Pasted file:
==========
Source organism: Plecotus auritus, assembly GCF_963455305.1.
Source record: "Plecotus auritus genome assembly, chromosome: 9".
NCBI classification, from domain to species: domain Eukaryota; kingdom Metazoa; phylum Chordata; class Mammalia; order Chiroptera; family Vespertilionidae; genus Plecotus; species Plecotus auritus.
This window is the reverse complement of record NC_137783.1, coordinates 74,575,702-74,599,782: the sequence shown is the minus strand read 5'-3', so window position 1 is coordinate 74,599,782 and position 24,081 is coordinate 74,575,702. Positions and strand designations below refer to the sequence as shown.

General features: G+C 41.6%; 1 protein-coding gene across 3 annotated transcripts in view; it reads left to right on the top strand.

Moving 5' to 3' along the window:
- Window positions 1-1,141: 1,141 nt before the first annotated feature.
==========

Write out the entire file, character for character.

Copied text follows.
Source organism: Plecotus auritus, assembly GCF_963455305.1.
Source record: "Plecotus auritus genome assembly, chromosome: 9".
NCBI classification, from domain to species: domain Eukaryota; kingdom Metazoa; phylum Chordata; class Mammalia; order Chiroptera; family Vespertilionidae; genus Plecotus; species Plecotus auritus.
This window is the reverse complement of record NC_137783.1, coordinates 74,575,702-74,599,782: the sequence shown is the minus strand read 5'-3', so window position 1 is coordinate 74,599,782 and position 24,081 is coordinate 74,575,702. Positions and strand designations below refer to the sequence as shown.

General features: G+C 41.6%; 1 protein-coding gene across 3 annotated transcripts in view; it reads left to right on the top strand.

Moving 5' to 3' along the window:
- Window positions 1-1,141: 1,141 nt before the first annotated feature.